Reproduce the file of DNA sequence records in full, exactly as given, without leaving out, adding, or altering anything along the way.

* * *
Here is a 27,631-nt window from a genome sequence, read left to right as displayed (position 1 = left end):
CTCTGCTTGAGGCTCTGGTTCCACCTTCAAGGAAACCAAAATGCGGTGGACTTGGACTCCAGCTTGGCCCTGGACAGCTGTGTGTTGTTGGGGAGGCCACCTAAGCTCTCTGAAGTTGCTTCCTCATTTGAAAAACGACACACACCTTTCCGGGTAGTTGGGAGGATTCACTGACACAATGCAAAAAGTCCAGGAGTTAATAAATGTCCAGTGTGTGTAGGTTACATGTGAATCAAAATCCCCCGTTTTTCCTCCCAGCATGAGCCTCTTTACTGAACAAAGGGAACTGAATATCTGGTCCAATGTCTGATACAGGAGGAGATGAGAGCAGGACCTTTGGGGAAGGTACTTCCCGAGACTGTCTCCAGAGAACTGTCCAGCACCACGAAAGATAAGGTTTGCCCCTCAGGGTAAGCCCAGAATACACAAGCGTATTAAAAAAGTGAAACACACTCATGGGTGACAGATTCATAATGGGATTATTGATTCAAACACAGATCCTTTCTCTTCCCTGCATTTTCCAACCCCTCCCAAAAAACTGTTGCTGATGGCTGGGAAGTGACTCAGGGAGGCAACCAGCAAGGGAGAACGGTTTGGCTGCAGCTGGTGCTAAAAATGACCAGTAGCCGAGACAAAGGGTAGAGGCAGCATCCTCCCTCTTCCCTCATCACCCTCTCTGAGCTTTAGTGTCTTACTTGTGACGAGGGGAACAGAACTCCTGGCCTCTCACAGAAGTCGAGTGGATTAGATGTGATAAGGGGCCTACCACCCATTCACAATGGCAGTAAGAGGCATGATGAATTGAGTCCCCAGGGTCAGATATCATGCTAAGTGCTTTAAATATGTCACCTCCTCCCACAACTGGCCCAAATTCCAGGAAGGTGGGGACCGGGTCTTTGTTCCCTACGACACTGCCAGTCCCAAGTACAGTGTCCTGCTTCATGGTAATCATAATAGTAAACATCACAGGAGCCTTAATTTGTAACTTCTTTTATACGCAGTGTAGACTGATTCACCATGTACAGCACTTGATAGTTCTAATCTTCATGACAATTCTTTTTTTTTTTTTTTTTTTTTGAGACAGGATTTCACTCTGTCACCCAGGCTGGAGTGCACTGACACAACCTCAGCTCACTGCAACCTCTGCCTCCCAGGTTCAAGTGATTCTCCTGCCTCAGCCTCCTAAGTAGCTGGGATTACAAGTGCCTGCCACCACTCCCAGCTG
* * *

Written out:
Here is a 27,631-nt window from a genome sequence, read left to right as displayed (position 1 = left end):
CTCTGCTTGAGGCTCTGGTTCCACCTTCAAGGAAACCAAAATGCGGTGGACTTGGACTCCAGCTTGGCCCTGGACAGCTGTGTGTTGTTGGGGAGGCCACCTAAGCTCTCTGAAGTTGCTTCCTCATTTGAAAAACGACACACACCTTTCCGGGTAGTTGGGAGGATTCACTGACACAATGCAAAAAGTCCAGGAGTTAATAAATGTCCAGTGTGTGTAGGTTACATGTGAATCAAAATCCCCCGTTTTTCCTCCCAGCATGAGCCTCTTTACTGAACAAAGGGAACTGAATATCTGGTCCAATGTCTGATACAGGAGGAGATGAGAGCAGGACCTTTGGGGAAGGTACTTCCCGAGACTGTCTCCAGAGAACTGTCCAGCACCACGAAAGATAAGGTTTGCCCCTCAGGGTAAGCCCAGAATACACAAGCGTATTAAAAAAGTGAAACACACTCATGGGTGACAGATTCATAATGGGATTATTGATTCAAACACAGATCCTTTCTCTTCCCTGCATTTTCCAACCCCTCCCAAAAAACTGTTGCTGATGGCTGGGAAGTGACTCAGGGAGGCAACCAGCAAGGGAGAACGGTTTGGCTGCAGCTGGTGCTAAAAATGACCAGTAGCCGAGACAAAGGGTAGAGGCAGCATCCTCCCTCTTCCCTCATCACCCTCTCTGAGCTTTAGTGTCTTACTTGTGACGAGGGGAACAGAACTCCTGGCCTCTCACAGAAGTCGAGTGGATTAGATGTGATAAGGGGCCTACCACCCATTCACAATGGCAGTAAGAGGCATGATGAATTGAGTCCCCAGGGTCAGATATCATGCTAAGTGCTTTAAATATGTCACCTCCTCCCACAACTGGCCCAAATTCCAGGAAGGTGGGGACCGGGTCTTTGTTCCCTACGACACTGCCAGTCCCAAGTACAGTGTCCTGCTTCATGGTAATCATAATAGTAAACATCACAGGAGCCTTAATTTGTAACTTCTTTTATACGCAGTGTAGACTGATTCACCATGTACAGCACTTGATAGTTCTAATCTTCATGACAATTCTTTTTTTTTTTTTTTTTTTTTGAGACAGGATTTCACTCTGTCACCCAGGCTGGAGTGCACTGACACAACCTCAGCTCACTGCAACCTCTGCCTCCCAGGTTCAAGTGATTCTCCTGCCTCAGCCTCCTAAGTAGCTGGGATTACAAGTGCCTGCCACCACTCCCAGCTG